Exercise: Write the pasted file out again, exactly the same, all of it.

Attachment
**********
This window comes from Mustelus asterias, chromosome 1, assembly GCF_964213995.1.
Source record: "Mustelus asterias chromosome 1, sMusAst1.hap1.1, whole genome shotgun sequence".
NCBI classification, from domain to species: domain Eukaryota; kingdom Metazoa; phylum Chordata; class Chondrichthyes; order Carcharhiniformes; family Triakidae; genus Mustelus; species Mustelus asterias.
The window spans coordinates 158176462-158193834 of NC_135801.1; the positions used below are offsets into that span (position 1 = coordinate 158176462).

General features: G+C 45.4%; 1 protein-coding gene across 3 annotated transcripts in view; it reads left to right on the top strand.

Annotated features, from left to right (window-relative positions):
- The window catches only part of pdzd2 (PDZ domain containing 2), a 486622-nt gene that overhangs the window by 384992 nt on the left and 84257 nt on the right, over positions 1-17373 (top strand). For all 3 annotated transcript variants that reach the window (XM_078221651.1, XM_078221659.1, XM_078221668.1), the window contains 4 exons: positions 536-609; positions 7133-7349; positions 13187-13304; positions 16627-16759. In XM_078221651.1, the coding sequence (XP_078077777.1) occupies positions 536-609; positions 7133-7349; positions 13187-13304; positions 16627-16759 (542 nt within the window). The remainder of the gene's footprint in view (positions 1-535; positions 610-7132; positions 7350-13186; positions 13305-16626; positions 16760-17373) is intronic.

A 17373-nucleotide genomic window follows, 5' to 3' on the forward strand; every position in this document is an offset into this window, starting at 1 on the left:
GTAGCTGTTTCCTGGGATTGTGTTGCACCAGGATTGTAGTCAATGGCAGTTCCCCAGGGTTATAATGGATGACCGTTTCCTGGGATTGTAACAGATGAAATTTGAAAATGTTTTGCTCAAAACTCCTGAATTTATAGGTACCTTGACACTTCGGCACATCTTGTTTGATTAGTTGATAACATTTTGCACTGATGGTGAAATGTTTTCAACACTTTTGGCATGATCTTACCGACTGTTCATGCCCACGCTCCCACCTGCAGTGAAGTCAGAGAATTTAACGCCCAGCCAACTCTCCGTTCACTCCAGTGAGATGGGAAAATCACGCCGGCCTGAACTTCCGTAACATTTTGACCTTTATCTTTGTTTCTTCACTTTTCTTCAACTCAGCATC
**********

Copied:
This window comes from Mustelus asterias, chromosome 1, assembly GCF_964213995.1.
Source record: "Mustelus asterias chromosome 1, sMusAst1.hap1.1, whole genome shotgun sequence".
NCBI classification, from domain to species: domain Eukaryota; kingdom Metazoa; phylum Chordata; class Chondrichthyes; order Carcharhiniformes; family Triakidae; genus Mustelus; species Mustelus asterias.
The window spans coordinates 158176462-158193834 of NC_135801.1; the positions used below are offsets into that span (position 1 = coordinate 158176462).

General features: G+C 45.4%; 1 protein-coding gene across 3 annotated transcripts in view; it reads left to right on the top strand.

Annotated features, from left to right (window-relative positions):
- The window catches only part of pdzd2 (PDZ domain containing 2), a 486622-nt gene that overhangs the window by 384992 nt on the left and 84257 nt on the right, over positions 1-17373 (top strand). For all 3 annotated transcript variants that reach the window (XM_078221651.1, XM_078221659.1, XM_078221668.1), the window contains 4 exons: positions 536-609; positions 7133-7349; positions 13187-13304; positions 16627-16759. In XM_078221651.1, the coding sequence (XP_078077777.1) occupies positions 536-609; positions 7133-7349; positions 13187-13304; positions 16627-16759 (542 nt within the window). The remainder of the gene's footprint in view (positions 1-535; positions 610-7132; positions 7350-13186; positions 13305-16626; positions 16760-17373) is intronic.

A 17373-nucleotide genomic window follows, 5' to 3' on the forward strand; every position in this document is an offset into this window, starting at 1 on the left:
GTAGCTGTTTCCTGGGATTGTGTTGCACCAGGATTGTAGTCAATGGCAGTTCCCCAGGGTTATAATGGATGACCGTTTCCTGGGATTGTAACAGATGAAATTTGAAAATGTTTTGCTCAAAACTCCTGAATTTATAGGTACCTTGACACTTCGGCACATCTTGTTTGATTAGTTGATAACATTTTGCACTGATGGTGAAATGTTTTCAACACTTTTGGCATGATCTTACCGACTGTTCATGCCCACGCTCCCACCTGCAGTGAAGTCAGAGAATTTAACGCCCAGCCAACTCTCCGTTCACTCCAGTGAGATGGGAAAATCACGCCGGCCTGAACTTCCGTAACATTTTGACCTTTATCTTTGTTTCTTCACTTTTCTTCAACTCAGCATC